When it comes to financial literacy around the world, American teens are middling.
The United States may fuel the world’s largest economy and operate its most robust financial system. But compared to the financial prowess of teenagers in 17 other countries, U.S. teens come off downright mediocre.
That’s according to a new study published Wednesday by the Organization for Economic Cooperation and Development as part of its Program for International Student Assessment, conducted once every three years.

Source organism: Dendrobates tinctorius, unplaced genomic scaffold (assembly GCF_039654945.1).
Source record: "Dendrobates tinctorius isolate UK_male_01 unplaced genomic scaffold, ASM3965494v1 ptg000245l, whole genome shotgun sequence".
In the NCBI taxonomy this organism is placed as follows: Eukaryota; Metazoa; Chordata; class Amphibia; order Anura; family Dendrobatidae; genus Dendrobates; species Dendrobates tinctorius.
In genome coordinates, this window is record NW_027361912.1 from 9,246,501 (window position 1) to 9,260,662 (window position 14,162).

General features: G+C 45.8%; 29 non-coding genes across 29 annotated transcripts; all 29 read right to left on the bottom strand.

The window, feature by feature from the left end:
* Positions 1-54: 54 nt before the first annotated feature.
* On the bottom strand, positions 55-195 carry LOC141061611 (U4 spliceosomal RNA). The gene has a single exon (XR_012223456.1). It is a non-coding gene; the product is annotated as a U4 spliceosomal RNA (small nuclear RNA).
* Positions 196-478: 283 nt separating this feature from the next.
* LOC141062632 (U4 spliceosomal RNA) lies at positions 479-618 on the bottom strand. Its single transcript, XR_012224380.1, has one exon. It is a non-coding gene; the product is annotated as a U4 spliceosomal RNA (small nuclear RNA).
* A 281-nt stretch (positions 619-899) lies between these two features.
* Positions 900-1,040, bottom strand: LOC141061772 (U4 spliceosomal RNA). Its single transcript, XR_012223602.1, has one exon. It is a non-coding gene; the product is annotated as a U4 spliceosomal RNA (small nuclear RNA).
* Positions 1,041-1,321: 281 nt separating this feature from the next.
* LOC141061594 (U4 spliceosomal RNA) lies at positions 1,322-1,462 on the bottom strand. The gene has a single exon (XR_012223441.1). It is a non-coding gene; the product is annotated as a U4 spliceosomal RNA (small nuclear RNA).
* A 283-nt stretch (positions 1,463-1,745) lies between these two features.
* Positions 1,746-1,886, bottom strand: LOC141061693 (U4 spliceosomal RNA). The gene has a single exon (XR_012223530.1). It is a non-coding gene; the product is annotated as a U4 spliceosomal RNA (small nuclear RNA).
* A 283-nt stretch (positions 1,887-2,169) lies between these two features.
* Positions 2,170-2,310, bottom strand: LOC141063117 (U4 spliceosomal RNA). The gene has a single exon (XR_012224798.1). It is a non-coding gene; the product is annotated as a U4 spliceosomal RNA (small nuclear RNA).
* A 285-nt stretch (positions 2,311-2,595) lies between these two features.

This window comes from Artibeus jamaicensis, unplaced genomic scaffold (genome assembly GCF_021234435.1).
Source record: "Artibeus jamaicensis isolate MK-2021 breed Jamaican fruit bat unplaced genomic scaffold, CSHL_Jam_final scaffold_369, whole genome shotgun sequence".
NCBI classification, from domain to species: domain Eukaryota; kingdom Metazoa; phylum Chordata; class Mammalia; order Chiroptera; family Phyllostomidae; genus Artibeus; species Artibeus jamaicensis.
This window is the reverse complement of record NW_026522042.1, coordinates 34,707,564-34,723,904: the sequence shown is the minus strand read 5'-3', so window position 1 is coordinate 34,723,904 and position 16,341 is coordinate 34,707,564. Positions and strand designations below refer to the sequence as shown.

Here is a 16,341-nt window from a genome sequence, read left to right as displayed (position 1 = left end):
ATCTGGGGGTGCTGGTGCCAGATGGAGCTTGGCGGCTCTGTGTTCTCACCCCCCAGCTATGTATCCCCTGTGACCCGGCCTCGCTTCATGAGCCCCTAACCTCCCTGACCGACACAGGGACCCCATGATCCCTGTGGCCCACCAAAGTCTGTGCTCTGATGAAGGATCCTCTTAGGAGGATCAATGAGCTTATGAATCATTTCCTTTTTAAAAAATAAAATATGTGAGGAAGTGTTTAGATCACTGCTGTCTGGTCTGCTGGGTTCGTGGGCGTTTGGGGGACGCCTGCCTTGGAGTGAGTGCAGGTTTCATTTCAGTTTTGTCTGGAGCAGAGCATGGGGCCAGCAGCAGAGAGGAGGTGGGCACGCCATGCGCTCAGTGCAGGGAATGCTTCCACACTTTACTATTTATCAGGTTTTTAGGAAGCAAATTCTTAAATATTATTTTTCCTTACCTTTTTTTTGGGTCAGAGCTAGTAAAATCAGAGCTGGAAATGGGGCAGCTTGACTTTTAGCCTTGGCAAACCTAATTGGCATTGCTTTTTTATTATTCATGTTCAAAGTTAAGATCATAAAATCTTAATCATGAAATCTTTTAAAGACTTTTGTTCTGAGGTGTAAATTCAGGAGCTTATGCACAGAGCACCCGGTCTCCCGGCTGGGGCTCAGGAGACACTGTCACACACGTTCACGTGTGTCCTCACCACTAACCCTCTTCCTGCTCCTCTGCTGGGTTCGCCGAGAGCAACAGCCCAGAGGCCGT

The OECD, a 34-nation organization based in Paris, surveyed 15-year-old students in 13 member nations and five other nations throughout 2012 to ascertain their level of familiarity with the financial system as they neared adulthood.
“Finance is part of everyday life for many 15-year-olds, who are already consumers of financial services, such as bank accounts,” the report said. “As they near the end of compulsory education, students will face complex and challenging financial choices, including whether to join the labor market or continue with formal education and, if so, how to finance such study.”
The OECD report.